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"What respiratory infection could this be? "

ZocdocAnswersWhat respiratory infection could this be?


2 years ago I became very sick with viral bronchitis which also infected my parents. They went to a doctor and were treated with medication. However, they didn't believe me when I said I had the same thing( they strongly think im a hypochondriac) so I was never treated. Then symptoms still persisted but became less prominent. It has been almost two years since then and I continue having this constant mucus. I eventually (somewhat) got used to it but it does become a big issue having to clear my throat everytime i need to say something. Or having so much mucus stuck in my throat it becomes difficult to breath. The mucus is either green, gray, or white. I have gone to a doctor to describe this and he gave me antibotics for sinsinitus but they didnt help at all. Can viral bronchitis progress to chronic bronchitis? or is it something else entirely? Im not a smoker Im only 17. No pets. Fairly clean house.No other health problems except for anemia. What could this be?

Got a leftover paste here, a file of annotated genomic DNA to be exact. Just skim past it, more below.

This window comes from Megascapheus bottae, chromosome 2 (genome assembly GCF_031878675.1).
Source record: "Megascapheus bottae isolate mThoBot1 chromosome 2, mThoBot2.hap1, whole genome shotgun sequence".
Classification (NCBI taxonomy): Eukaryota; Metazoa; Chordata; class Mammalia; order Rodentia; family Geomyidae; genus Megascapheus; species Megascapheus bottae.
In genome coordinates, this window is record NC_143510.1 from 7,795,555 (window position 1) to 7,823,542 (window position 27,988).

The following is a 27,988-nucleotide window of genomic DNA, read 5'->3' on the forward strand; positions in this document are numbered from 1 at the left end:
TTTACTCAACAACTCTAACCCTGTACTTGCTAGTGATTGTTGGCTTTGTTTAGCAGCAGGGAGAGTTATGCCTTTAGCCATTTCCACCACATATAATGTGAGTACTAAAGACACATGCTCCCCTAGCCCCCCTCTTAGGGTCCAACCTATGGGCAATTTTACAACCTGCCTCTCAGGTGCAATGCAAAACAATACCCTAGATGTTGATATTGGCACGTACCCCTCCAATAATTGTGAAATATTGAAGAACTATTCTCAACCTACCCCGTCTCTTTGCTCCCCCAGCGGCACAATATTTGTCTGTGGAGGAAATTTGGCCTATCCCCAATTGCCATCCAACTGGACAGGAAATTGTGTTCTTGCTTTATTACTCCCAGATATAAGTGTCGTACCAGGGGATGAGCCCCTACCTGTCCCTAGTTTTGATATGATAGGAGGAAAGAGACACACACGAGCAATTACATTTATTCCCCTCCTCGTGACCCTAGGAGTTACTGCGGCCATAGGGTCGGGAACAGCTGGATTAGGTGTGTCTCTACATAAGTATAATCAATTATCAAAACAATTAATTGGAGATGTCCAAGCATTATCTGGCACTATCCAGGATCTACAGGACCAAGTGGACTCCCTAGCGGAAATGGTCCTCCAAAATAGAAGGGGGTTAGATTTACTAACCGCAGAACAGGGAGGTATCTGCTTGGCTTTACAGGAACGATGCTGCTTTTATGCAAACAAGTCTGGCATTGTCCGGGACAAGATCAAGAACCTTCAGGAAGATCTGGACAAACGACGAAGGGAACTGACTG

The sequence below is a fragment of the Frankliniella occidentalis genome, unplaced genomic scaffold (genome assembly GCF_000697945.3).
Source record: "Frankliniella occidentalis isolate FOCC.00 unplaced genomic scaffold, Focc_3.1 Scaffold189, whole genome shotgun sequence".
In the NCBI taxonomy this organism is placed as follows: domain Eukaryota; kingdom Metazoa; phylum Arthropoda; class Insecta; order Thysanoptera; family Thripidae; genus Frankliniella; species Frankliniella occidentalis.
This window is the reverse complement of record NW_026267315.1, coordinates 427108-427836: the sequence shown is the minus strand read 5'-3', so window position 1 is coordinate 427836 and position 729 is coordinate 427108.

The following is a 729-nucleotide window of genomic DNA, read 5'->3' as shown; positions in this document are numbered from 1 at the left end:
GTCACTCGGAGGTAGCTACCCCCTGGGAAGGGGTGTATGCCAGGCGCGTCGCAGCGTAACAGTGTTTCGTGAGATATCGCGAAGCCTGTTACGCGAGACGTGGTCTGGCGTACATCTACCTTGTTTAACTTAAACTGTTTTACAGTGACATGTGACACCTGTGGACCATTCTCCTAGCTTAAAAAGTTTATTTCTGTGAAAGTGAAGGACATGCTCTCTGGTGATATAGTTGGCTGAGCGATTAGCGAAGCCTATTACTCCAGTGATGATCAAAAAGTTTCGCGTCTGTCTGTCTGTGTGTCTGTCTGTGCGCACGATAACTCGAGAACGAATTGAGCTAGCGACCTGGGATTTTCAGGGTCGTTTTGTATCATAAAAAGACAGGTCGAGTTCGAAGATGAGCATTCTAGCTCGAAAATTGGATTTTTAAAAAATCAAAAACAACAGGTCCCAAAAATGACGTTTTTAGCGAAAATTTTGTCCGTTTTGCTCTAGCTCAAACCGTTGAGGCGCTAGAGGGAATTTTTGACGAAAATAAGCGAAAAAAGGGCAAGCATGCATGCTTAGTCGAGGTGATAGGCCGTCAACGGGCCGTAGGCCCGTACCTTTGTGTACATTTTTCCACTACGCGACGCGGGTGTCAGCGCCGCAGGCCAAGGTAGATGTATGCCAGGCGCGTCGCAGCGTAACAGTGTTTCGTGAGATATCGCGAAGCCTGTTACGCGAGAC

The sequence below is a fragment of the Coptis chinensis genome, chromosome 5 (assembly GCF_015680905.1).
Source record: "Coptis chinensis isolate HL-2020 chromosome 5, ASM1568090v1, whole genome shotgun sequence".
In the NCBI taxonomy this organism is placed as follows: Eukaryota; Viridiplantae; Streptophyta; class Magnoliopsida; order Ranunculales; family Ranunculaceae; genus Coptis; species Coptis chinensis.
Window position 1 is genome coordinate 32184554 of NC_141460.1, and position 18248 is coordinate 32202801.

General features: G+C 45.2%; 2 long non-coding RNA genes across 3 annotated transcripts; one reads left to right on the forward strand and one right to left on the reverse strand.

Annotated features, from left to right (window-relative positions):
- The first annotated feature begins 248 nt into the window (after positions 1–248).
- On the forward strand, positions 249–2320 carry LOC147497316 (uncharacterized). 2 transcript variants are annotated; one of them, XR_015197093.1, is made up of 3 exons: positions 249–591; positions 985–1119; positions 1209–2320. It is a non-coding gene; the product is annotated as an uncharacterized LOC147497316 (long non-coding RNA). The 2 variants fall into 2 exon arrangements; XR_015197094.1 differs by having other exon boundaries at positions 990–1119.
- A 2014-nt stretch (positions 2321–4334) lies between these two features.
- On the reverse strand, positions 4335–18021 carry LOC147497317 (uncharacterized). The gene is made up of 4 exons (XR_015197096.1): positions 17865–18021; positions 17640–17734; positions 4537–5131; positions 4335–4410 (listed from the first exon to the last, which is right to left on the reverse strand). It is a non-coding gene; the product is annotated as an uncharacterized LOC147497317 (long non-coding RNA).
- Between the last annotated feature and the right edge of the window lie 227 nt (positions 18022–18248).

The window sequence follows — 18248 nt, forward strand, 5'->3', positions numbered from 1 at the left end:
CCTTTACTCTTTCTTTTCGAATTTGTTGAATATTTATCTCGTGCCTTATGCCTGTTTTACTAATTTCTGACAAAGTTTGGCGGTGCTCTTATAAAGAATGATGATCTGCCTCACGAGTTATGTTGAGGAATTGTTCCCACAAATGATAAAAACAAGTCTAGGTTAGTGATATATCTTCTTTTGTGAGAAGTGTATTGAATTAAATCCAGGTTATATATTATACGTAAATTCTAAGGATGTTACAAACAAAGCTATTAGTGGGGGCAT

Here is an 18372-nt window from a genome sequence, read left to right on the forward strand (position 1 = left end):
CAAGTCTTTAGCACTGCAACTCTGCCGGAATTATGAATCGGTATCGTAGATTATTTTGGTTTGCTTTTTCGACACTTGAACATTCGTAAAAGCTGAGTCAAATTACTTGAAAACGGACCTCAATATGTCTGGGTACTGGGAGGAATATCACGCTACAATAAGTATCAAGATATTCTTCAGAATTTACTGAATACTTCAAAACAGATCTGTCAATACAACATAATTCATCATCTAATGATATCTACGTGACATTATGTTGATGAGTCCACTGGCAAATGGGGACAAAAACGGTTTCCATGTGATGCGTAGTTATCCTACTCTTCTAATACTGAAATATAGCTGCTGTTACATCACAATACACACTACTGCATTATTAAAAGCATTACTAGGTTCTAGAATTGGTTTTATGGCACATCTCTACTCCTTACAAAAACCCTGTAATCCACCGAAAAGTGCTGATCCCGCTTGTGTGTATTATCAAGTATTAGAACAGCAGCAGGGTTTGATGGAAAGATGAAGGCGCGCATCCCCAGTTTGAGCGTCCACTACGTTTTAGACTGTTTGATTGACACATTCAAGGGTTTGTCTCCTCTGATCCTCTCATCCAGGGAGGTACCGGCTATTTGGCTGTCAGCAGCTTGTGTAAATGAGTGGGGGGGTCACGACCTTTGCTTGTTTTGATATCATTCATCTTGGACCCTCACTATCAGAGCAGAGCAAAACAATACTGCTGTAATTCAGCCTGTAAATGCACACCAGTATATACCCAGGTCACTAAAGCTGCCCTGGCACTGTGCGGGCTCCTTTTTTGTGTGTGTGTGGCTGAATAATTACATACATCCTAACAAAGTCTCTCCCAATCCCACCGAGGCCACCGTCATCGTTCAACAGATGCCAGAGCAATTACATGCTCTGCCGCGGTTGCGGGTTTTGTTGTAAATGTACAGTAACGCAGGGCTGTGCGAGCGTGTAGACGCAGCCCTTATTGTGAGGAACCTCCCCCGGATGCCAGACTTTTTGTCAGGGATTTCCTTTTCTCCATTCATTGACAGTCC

Thanks for your question. I recommend that you speak with your doctor, possibly an ENT, about your concern. Certainly it is possible that viral infections can lead to bacterial infections, and then these bacterial infections can go on to become chronic infections and in some cases this can lead to a case of a chronic lung infection. In someone who is otherwise well as a 17 year old, this may be less likely, however, than many other potential options. Most often, the need to clear the throat frequently is not the most common sign of a chronic lung infection. Instead, this would be a sign of something that is irritating the vocal cords. Post nasal drainage is one common cause for this, and so it was a reasonable idea to treat you for a sinus infection. If you have had no improvement in your symptoms after that, then it may be prudent to consider other causes. In this sort of situation, acid reflux or laryngopharyngeal reflux is one of the more common causes. Eating late at night, eating lots of caffeine, alcohol, or chocolate, and being overweight can all lead to problems with laryngopharyngeal reflux. Your doctor, possibly an ENT, should be able to help with this and to consider other causes. Please speak with your doctor about this question.

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